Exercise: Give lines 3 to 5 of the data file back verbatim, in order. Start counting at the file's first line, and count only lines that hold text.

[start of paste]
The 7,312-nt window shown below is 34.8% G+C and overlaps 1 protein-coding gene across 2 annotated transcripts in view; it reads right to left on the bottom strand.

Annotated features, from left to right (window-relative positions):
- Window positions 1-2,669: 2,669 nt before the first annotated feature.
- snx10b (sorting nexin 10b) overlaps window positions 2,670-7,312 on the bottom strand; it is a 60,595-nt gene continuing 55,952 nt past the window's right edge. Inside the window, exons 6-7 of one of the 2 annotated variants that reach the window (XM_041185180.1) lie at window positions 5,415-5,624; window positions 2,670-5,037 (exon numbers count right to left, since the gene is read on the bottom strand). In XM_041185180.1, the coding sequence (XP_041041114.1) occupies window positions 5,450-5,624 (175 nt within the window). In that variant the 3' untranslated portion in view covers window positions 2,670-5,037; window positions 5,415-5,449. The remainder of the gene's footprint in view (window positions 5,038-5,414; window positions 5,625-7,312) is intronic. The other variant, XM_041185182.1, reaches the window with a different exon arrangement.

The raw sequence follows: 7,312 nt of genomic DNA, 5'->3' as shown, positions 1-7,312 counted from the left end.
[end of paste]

- Window positions 1-2,669: 2,669 nt before the first annotated feature.
- snx10b (sorting nexin 10b) overlaps window positions 2,670-7,312 on the bottom strand; it is a 60,595-nt gene continuing 55,952 nt past the window's right edge. Inside the window, exons 6-7 of one of the 2 annotated variants that reach the window (XM_041185180.1) lie at window positions 5,415-5,624; window positions 2,670-5,037 (exon numbers count right to left, since the gene is read on the bottom strand). In XM_041185180.1, the coding sequence (XP_041041114.1) occupies window positions 5,450-5,624 (175 nt within the window). In that variant the 3' untranslated portion in view covers window positions 2,670-5,037; window positions 5,415-5,449. The remainder of the gene's footprint in view (window positions 5,038-5,414; window positions 5,625-7,312) is intronic. The other variant, XM_041185182.1, reaches the window with a different exon arrangement.

The raw sequence follows: 7,312 nt of genomic DNA, 5'->3' as shown, positions 1-7,312 counted from the left end.